So, you’re working from home for the time being. Of course, it’s great. The commute is super short, your pet is happy, and yeah, it’s casual Friday every day (And let’s be honest, sometimes it’s more than casual. PJs, anyone?)
In transitioning from office to home, many of us are trying to figure out how to make this work. Just how do you stay productive and not get sucked into a major Netflix binge-watching session? How do you work amid the daily life of your home and family? Fear not fellow remote workers! Our team has put together some tips on how you can be productive.
Jenny Craig-Brown - Executive Team Leader
•Have a specific workspace set up to help be most productive. I like to sit high or stand so I have my space set up at my breakfast bar area in my kitchen. This is the perfect height and perfectly lit area.
•Keep it simple: Make sure you work in a space that is clean and clutter-free but has just what you need to be productive. This will take away from your distractions.
•Keep your routine: Try to keep your daily routine as close to normal as possible, just remove the part where you drive to the office. If you normally get up, eat breakfast and go to the gym, do all those things but workout at home. If you always prep your food the night before, do that too.
•Use the tech we have: We have every opportunity to connect with people without connecting in person. Use email, phone, text, Facebook Messenger, and video chat to stay as connected as possible. Often, communicating with someone via call or video chat is helpful because you can see their face and hear their tone. This makes communication more clear and will help things get across faster.
•Separate family time and work time: Let your family know you really do need to focus and separate yourself from them.
Chris Mahlmann - Founder and CEO
When you are at work, there are so many distractions that keep your focus on the immediate, and that stops you from thinking longer-term and making great plans for the future. Use the downtime free from calls and people in the office to lay out what you want your work life to be like once you are back in the office. Rather than think that you are forced out of the office, think of it as an opportunity to break free of your normal patterns and imagine how effective you could be with a fresh perspective.
Kayla Belec - Contributing Editor
The biggest way I maintain productivity at home is by designating a workspace. As much as I’d love to, I have a hard time focusing when I’m sitting on a couch in front of the TV. I do like some background noise, though, so I’ll often put the TV on and work from the dining room table or work in the spare room in my house with music playing. Getting up and moving around is key. In terms of new ways to be productive, I’m going to try to journal more. I think this will be a very interesting time of life to look back on, and hopefully share with my children/loved ones someday.
Julia Demma - Contributing Editor
Being productive at home can be tricky sometimes, especially when your dog is giving you those droopy eyes saying, “Please pay attention to me.” I’ve found that having some background music, throwing the dog a bone or new toy, and making a point to take a lunch hour away from your screen does wonders for your focus. Try to get fresh air, make a healthy snack, and do some stretching. Then, lock in and get it done. You got this!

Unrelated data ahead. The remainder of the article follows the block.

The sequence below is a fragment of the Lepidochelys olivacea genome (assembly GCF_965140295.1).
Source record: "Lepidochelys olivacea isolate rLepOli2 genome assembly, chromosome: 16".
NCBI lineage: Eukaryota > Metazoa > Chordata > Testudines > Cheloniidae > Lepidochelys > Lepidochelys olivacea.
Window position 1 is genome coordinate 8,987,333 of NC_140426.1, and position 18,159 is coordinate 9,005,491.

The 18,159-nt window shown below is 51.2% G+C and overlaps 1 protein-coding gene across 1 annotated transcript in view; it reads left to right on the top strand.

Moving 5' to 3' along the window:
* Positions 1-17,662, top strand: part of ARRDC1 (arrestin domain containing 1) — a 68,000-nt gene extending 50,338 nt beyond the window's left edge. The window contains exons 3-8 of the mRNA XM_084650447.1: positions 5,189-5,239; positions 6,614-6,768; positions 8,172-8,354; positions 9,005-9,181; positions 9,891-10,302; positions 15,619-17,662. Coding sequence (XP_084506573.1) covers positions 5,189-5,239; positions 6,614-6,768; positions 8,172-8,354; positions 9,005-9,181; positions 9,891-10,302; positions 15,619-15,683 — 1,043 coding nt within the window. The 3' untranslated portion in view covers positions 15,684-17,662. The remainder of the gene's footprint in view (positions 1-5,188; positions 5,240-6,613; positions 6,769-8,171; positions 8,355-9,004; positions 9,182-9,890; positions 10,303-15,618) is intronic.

Stacey Kellogg - Editorial Director
I’m fortunate that good news never stops, and that online news is my business. So I can stay highly productive from a remote environment, which means workdays are busy for me regardless of social distancing. When working remotely, I get dressed (no jammies), stay out of the kitchen (I love to cook and will just gravitate to that), and take at least one half-hour break to be outside - rain, snow, sleet, hail, or virus. Connecting with nature energizes and refreshes me, so I can return to work focused and ready to move on.
Stephanie Swearington - Director of Operations & HR
A couple of things that might be good are finally unpacking those last few boxes from the move. Everyone has these tucked away in the basement. The other thing would be to purge your closets from all the clothes you have been meaning to go through. Start a clothing exchange with friends. You give your old clothes to them and they give their old clothes to you. Odds are you will find things you haven’t worn in a long time. When everyone is not keeping their distance, make the exchange. It can be for outgrown clothing exchanges for kids too!
Kelsea Costello - Publishing & Social Media Editor
Take some time to go through and organize a space or junk drawer that you haven't given some attention to in a while. Throw on a good playlist of songs you love or a podcast episode and you'll barely notice that you're cleaning. When you've finished you'll feel such a sense of accomplishment for finally tackling something that's been on your to-do list for likely quite some time.
Clear out your inbox. Make folders for important emails you need to keep, and delete all the emails from businesses you barely shop at that just seem to build up so quickly. Also, unsubscribe from said businesses email chains. It feels so great to have that notification number go from 500 to 5.
Kami Tupiak - Administrative Assistant
For me, it is all about everything that has fallen through the cracks, both literally and figuratively. Going through the rooms in your house and deep cleaning while also throwing away everything you don't need. It always feels good to declutter and organize those closets and kitchen cabinets that find their way to the end of the list because you've run out of time. Then for the relaxing part when you are done cleaning, I always recommend reading. Several library systems offer apps so you can download books from your local library, but I've always used Kindle Unlimited.